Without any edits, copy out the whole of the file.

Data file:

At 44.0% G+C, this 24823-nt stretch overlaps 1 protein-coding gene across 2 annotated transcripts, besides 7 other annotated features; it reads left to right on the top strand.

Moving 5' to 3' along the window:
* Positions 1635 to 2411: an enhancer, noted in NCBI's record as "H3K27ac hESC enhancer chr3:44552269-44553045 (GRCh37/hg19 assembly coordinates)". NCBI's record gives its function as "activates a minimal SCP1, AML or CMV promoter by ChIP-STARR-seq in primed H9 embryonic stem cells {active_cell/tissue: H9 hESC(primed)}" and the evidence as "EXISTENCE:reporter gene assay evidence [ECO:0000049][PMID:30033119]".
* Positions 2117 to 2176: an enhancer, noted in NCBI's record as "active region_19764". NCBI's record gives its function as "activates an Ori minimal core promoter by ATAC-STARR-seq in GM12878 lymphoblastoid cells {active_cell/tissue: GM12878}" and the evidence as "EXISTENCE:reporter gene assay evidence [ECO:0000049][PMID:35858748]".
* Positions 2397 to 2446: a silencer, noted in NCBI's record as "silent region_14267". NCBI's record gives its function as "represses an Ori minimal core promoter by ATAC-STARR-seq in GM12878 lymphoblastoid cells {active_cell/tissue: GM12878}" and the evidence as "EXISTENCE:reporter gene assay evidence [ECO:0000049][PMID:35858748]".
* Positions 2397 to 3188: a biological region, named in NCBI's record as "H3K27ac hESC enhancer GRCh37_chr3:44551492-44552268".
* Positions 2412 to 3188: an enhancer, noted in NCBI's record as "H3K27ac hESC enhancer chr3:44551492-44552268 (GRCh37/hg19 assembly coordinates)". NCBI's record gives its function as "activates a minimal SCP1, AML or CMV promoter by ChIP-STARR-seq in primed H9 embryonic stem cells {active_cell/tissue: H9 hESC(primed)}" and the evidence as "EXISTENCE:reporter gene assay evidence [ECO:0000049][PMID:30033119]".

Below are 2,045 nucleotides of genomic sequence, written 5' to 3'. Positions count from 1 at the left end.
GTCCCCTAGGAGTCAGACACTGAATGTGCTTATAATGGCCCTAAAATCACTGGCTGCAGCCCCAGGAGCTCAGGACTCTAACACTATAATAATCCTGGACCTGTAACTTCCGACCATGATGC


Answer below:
At 44.0% G+C, this 24823-nt stretch overlaps 1 protein-coding gene across 2 annotated transcripts, besides 7 other annotated features; it reads left to right on the top strand.

Moving 5' to 3' along the window:
* Positions 1635 to 2411: an enhancer, noted in NCBI's record as "H3K27ac hESC enhancer chr3:44552269-44553045 (GRCh37/hg19 assembly coordinates)". NCBI's record gives its function as "activates a minimal SCP1, AML or CMV promoter by ChIP-STARR-seq in primed H9 embryonic stem cells {active_cell/tissue: H9 hESC(primed)}" and the evidence as "EXISTENCE:reporter gene assay evidence [ECO:0000049][PMID:30033119]".
* Positions 2117 to 2176: an enhancer, noted in NCBI's record as "active region_19764". NCBI's record gives its function as "activates an Ori minimal core promoter by ATAC-STARR-seq in GM12878 lymphoblastoid cells {active_cell/tissue: GM12878}" and the evidence as "EXISTENCE:reporter gene assay evidence [ECO:0000049][PMID:35858748]".
* Positions 2397 to 2446: a silencer, noted in NCBI's record as "silent region_14267". NCBI's record gives its function as "represses an Ori minimal core promoter by ATAC-STARR-seq in GM12878 lymphoblastoid cells {active_cell/tissue: GM12878}" and the evidence as "EXISTENCE:reporter gene assay evidence [ECO:0000049][PMID:35858748]".
* Positions 2397 to 3188: a biological region, named in NCBI's record as "H3K27ac hESC enhancer GRCh37_chr3:44551492-44552268".
* Positions 2412 to 3188: an enhancer, noted in NCBI's record as "H3K27ac hESC enhancer chr3:44551492-44552268 (GRCh37/hg19 assembly coordinates)". NCBI's record gives its function as "activates a minimal SCP1, AML or CMV promoter by ChIP-STARR-seq in primed H9 embryonic stem cells {active_cell/tissue: H9 hESC(primed)}" and the evidence as "EXISTENCE:reporter gene assay evidence [ECO:0000049][PMID:30033119]".

Below are 2,045 nucleotides of genomic sequence, written 5' to 3'. Positions count from 1 at the left end.
GTCCCCTAGGAGTCAGACACTGAATGTGCTTATAATGGCCCTAAAATCACTGGCTGCAGCCCCAGGAGCTCAGGACTCTAACACTATAATAATCCTGGACCTGTAACTTCCGACCATGATGC